So François Rabelais, author of Gargantua and Pantagruel, allegedly uttered the words ‘I go to seek a Great Perhaps’ on his deathbed.  One thing for sure is that he loved a good rude joke and a spirit of anarchic fun pervades his works.  I am playing with puns and physics and farts and different ways of envisaging heaven in the above.  Dickens is dragged in too, although I do not think that any of his characters ever farted, even on a deathbed.

Far too much for a Lilliputian poem, but I rather like glutting on ideas from time to time.

Next week things will make more sense.  That’s a promise. Peut-être.

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This poem is a birdbath

and it fills itself with bird,
the quick splash of silvereye
the suspicious sip of currawong,
unable to believe in non-carnivorous gift —
looking out for bigger beaks behind the bush.
This poem features no sudden cat, lurking,
a sonnet’s volta, waiting to rewrite the tone
from mild celebration to whiskered doom.
The water slops over the rim of
the poem.
The mess feeds the grass below, as do the birds.
Birds draw no firm distinctions between bath
and toilet. They revel, quietly, and the poem
expresses gratitude, for being, for being merely.

P.S. Cottier

bigstock_Cockatoo_2821596

Muse with beak

That one doesn’t really need much exegesis! Annoyingly, a wee glitch (as opposed to an enormous GLITCH) is preventing me doing a broken line…’the poem’ is supposed to appear under the rest of the line. But I’ll try and stay positive rather than cursing my computer or the platform which allows for these posts!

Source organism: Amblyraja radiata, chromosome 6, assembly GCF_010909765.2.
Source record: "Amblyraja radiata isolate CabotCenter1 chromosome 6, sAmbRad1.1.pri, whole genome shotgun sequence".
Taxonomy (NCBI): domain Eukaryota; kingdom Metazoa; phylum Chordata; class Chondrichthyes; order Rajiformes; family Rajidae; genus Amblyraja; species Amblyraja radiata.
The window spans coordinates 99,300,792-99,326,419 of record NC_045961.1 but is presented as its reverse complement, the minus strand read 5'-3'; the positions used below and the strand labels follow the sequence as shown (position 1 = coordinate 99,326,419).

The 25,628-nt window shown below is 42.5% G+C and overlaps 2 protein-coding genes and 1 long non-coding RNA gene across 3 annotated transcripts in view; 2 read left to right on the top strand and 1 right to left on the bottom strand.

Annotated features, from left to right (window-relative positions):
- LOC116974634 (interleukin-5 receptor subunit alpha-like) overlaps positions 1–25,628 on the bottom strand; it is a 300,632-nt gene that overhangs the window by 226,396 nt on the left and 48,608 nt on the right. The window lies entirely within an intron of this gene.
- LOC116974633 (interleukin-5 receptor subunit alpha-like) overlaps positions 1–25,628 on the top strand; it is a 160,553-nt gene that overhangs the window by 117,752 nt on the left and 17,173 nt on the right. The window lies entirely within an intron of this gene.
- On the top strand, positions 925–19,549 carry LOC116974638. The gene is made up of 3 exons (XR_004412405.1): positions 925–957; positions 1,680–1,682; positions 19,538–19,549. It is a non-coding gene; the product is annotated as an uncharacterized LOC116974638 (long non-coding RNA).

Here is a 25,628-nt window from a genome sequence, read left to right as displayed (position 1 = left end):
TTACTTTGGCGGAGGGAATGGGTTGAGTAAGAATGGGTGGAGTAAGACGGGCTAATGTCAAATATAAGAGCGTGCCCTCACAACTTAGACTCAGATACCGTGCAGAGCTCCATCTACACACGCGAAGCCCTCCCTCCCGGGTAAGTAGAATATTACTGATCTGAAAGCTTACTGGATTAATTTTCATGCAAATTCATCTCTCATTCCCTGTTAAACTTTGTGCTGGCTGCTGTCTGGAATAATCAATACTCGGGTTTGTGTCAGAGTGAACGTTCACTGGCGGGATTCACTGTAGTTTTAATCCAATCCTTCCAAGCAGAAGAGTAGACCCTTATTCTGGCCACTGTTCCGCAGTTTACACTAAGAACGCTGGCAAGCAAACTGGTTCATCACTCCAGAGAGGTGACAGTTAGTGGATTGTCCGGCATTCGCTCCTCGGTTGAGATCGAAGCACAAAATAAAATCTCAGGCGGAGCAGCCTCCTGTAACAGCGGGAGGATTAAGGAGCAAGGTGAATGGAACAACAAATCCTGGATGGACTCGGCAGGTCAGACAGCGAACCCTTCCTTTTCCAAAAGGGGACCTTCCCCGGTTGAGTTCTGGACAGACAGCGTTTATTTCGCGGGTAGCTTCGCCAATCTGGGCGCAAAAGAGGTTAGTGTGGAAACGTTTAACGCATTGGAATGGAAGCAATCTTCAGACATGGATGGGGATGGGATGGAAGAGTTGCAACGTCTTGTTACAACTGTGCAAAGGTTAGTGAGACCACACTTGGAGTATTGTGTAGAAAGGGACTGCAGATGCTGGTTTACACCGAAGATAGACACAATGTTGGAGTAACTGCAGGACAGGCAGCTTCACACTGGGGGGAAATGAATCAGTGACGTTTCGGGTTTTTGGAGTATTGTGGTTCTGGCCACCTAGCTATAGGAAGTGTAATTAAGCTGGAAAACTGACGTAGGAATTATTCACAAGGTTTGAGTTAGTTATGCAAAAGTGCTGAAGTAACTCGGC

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***

In other poetry doings, Michele Seminara has recently had four poems featured at Rochford Street Review, and it was a delight to find that one was dedicated to a certain P.S. Cottier. Michele’s first book, Engraft, in which these poems appear, will soon be launched in Sydney, Wagga Wagga and Melbourne. You can read the poems here, and also find details of the launches there. I am thinking of going to Wagga.

Apart from being a fine poet and editor, Michele is also a blogger.

Two containers image

 

The two items above are the subject of the following poem, written at the Green Shed in Civic, which is a store selling items mainly found at Canberra’s tips.  Late last year, as part of the Design Canberra festival, punters were asked to write a response to objects at the Green Shed.  I was the first to have a go, and set myself a ten minute limit.  Here’s the poem, with just a couple of typos corrected:

Two containers

Black rectangle of leather,
simple silver clasp.  You smell
of clean secrets, of transparent glue,
or a genie addicted to soap.
Gold lettering spells ‘Lodge Elata’
but your elation long fled the bag.
She searches for crumbs, carolling.

Banana jug — cracked as if you were
yourself a punchline  — jagged haha
or an inappropriate smirk,
yellowing a funeral with muted glee.
Three bananas. Two are thick lips,
and one a self-tasting tongue,
enjoying the flavour of milky jokes.

P.S. Cottier

green shed poem

The masonic bag did become transparent after the poem was written, in the sense that I hear that someone stole it from the shop! Not a genie, either.  Or so I suppose.

Thanks to Kaaron Warren for alerting me to this event.

And happy 2016!